Distance learning is such a popular topic because the term means so many different things to different people that it results in mystification which some mistake for insight. My first goal is to demythologize the technology. My second goal is to take an initial look at the impact of computer mediated communication on teaching and learning. While the medium isn't quite identical with the message, it does have both an affect and effect.
Contemporary distance learning is usually synonymous with the use of electronic delivery for the content. This may include video, audio, computer assisted learning and computer communications or some mix of several of these systems. Some may be primarily one- way content delivery, and others may facilitate two-way or group interaction. Some view these technologies as a way to greatly expand class size at little extra cost while others want to use them to increase personal contact and interaction. Still others dream of doing both of these at once. Sometimes the distance may be connecting two nearby classrooms into a larger lecture hall. With asynchronous technologies, on-campus students may take the courses because of scheduling conflicts that prevent their registering for the regular classroom section of the same course. In these cases, the term, 'distance', is a misnomer.
Computer mediated communication includes both e-mail and computer conferencing or some kind of groupware system. E-mail functions best in one-to-one settings, and many teachers use it to increase contact with students. One advantage over the phone or an office visit is the teacher can interact with the student at a convenient time and give as much or little time as he or she wishes. The teacher can become more accessible without losing control of his or her time. While a listserver can provide group discussions, computer conferencing does a better job of organizing group discussions on differing topics. Frequently, shy students participate more where they don't fear being looked at. Sensitive topics are discussed more openly including those dealing with racial, ethnic and social issues. These technologies frequently facilitate mainstreaming of students with disabilities when they are connected with adapted computer technology. Computer discussion tends to flatten relationships and decentralize power and reduce status barriers. the teacher becomes more of a facilitator and less of an authority.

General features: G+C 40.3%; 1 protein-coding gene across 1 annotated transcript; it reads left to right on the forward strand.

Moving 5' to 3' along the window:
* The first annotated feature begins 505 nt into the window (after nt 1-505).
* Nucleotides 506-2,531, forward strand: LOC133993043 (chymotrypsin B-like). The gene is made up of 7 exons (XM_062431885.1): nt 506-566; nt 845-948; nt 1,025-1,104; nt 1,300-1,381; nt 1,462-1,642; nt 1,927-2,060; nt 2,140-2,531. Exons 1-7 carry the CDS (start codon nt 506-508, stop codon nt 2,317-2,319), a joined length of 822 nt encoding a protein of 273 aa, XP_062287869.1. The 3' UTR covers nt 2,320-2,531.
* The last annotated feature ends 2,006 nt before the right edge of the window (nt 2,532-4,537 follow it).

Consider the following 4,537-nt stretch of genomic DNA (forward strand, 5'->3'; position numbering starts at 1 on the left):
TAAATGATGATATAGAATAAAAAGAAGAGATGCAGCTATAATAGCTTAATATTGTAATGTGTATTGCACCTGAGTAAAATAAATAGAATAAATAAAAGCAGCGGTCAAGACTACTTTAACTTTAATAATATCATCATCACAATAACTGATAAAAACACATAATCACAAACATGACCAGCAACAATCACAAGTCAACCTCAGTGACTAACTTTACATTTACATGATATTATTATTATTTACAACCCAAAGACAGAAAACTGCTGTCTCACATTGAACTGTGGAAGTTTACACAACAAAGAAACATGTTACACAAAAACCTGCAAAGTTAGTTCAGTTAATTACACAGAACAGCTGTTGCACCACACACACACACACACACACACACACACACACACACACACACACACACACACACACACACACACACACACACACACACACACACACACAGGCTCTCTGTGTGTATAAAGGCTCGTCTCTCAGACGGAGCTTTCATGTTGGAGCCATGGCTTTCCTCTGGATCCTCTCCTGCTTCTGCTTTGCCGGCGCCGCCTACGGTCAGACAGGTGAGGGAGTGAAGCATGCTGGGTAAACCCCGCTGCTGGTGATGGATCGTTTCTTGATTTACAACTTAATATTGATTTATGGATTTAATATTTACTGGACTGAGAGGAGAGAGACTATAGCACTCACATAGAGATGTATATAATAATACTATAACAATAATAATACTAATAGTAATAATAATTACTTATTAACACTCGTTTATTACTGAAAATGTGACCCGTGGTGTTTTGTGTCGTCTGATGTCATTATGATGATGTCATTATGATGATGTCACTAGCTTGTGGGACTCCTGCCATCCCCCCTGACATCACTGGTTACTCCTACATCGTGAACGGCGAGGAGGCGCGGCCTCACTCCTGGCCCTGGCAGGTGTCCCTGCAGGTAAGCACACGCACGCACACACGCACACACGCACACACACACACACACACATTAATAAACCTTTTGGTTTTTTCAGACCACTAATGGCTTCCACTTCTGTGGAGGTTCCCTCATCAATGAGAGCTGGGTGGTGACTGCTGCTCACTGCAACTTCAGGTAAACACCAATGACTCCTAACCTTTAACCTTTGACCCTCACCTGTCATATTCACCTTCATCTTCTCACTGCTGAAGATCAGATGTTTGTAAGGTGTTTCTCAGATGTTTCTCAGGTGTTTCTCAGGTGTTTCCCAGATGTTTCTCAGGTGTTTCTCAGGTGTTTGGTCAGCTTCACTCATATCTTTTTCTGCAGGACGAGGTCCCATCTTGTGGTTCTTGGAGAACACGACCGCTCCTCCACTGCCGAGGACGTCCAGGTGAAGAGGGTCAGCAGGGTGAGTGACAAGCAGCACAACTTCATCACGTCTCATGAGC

The most important factor in the use of technology is the human factor. An interactive technology does not automatically make a teacher more interactive. Faculty need to be sympathetic to the use of technology and open to experimentation and innovation. The administration must create an atmosphere of support and trust. Fear and intimidation may force faculty to use new technology, but they will not make them use it well. Teaching and learning occur best in a encouraging and nurturing context both for students and for faculty.